We took a look at Intel’s first 45nm desktop offering a few weeks ago and already have a preview of it’s successor. The QX9770 is equipped with a 3.2GHz frequency and is the first Intel CPU to support a 1600MHz Front-Side-Bus. Read on to see how it compares to the rest of our fleet.
There is no better way to evaluate a system and its components than to run a suite of real-world benchmarks. To begin our testing, we will use two popular benchmarking suites that emulate real-world scenarios and stress the machine the way it should be… by emulating tasks that people actually perform on a day to day basis.
Both SYSmark and PCMark are hands-free, using scripts to execute all of the real-world scenarios, such as video editing and image manipulation. Each one of these suites output easy-to-understand scores once the tests are completed, giving us a no-nonsense measure of seeing which areas our computer excels in.
SYSmark, from Bapco, is a comprehensive benchmarking application that emulates real-world scenarios by installing popular applications that many people use every day, such as Microsoft Office, Adobe Photoshop, Sony Vegas and many others.
SYSmark grades the overall performance of your system based off of different criteria, but mostly it will depend on how fast it could complete certain tasks. Once the suite is completed, five scores are delivered, one as an overall average and the others for each of the four categories.
Windows Vista used to act as our backdrop for our SYSmark testing, but over the course of the past few months, we’ve encountered many show-stopping errors and odd behaviour which we believe to be directly linked to Vista. With this review, we are moving back to Windows XP, as we’ve yet to encounter an error there.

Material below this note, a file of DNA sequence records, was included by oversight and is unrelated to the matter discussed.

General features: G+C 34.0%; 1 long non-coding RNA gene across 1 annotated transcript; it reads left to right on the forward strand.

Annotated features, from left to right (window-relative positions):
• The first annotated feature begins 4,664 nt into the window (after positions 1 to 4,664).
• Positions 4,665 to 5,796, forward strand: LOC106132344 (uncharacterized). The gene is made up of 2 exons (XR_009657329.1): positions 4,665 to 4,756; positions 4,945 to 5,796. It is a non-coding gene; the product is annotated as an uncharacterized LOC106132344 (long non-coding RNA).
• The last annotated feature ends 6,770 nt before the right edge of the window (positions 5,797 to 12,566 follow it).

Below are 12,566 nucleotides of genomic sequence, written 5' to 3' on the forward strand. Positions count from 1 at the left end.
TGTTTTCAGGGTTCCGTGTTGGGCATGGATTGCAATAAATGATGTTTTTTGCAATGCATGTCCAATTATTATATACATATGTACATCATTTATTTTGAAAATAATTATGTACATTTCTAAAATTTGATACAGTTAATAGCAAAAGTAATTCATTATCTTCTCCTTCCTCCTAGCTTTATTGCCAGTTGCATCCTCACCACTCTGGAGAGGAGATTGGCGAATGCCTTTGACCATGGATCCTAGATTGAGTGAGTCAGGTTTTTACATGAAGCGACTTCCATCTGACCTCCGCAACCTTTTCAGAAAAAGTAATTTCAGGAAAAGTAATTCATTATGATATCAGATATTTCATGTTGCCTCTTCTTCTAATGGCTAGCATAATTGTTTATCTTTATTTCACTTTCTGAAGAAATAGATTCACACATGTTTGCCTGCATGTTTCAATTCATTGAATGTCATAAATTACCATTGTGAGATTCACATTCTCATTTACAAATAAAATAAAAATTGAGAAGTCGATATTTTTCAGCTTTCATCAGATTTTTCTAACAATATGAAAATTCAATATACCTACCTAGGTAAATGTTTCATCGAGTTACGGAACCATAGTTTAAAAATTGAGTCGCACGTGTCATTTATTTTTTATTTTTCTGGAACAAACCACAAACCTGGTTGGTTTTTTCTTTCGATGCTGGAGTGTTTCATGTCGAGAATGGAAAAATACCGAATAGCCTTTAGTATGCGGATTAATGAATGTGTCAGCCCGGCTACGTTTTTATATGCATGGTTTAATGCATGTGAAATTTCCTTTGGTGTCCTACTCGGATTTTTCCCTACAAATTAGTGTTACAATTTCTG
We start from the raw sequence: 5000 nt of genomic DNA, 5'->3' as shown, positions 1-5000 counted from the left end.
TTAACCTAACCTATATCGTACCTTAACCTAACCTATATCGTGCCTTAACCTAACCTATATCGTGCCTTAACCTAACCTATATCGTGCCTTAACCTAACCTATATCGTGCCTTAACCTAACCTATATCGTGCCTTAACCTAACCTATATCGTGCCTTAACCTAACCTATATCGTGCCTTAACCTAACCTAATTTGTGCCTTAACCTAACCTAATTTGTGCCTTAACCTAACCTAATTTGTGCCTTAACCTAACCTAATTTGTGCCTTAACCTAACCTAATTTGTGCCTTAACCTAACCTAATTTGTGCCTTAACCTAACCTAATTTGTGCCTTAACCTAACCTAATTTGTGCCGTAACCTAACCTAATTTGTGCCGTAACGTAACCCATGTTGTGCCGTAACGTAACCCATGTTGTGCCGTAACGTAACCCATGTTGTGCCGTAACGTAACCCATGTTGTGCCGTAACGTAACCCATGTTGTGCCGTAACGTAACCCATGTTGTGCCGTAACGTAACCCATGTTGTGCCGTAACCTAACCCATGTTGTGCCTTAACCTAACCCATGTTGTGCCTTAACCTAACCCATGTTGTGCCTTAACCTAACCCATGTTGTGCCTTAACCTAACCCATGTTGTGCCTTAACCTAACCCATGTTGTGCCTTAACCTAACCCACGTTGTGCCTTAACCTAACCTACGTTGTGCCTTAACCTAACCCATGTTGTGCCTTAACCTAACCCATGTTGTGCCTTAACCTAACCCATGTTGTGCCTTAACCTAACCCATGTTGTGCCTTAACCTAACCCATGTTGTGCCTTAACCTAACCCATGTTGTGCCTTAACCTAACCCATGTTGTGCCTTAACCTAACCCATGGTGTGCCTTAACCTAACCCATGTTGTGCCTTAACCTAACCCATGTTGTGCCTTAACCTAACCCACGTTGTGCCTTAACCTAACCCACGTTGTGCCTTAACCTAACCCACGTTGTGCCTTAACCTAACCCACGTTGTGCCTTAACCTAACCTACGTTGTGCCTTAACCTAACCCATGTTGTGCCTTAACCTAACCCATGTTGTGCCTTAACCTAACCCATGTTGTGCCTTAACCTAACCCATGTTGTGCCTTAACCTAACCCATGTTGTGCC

Our QX9770 is kicking things off to a great start, storming past the QX9650 with a 6% performance increase overall. This is to be expected as the processor is 6.66% higher in frequency. This is a theme we will see throughout all of our testing.
The most recent recruit to our testing suite is PCMark Vantage, an application that proves to be far more than a simple upgrade from a previous version. Vantage is a completely overhauled application, and this was evidenced by the fact that it took more than two full years to produce. Rather than having a PCMark that could complete in 15 minutes, Vantage’s entire run will take around 90 minutes, testing seven primary areas, such as high-definition video, image manipulation, music conversion, et cetera.
Like SYSmark, PCMark delivers simple scores once completed, one for each of the seven main categories and an overall “PCMark Suite” score, which is what most folks will use for comparisons. I left out two suites due to irrelevancy and to keep the graph a modest size.
Common logic would tell me that since our QX9770 scored better than the other processors in each and every test, then it would also receive the highest PCMark Suite score… but that’s not the case. Due to tight deadlines, I was not able to re-run Vantage twice on each CPU, however I did run only the PCMark Suite twice on the QX9770-both times receiving the same result. My assumptions are that the QX9650 had a “better than average” day, and if re-run, it would fall back into place.
PCMark mysteries aside, the QX9770 scales well with all of the other processors. Not exactly a 6.66% increase in performance as the frequency boost would insinuate, but our results might change in our real-world testing, which just so happens to be up next.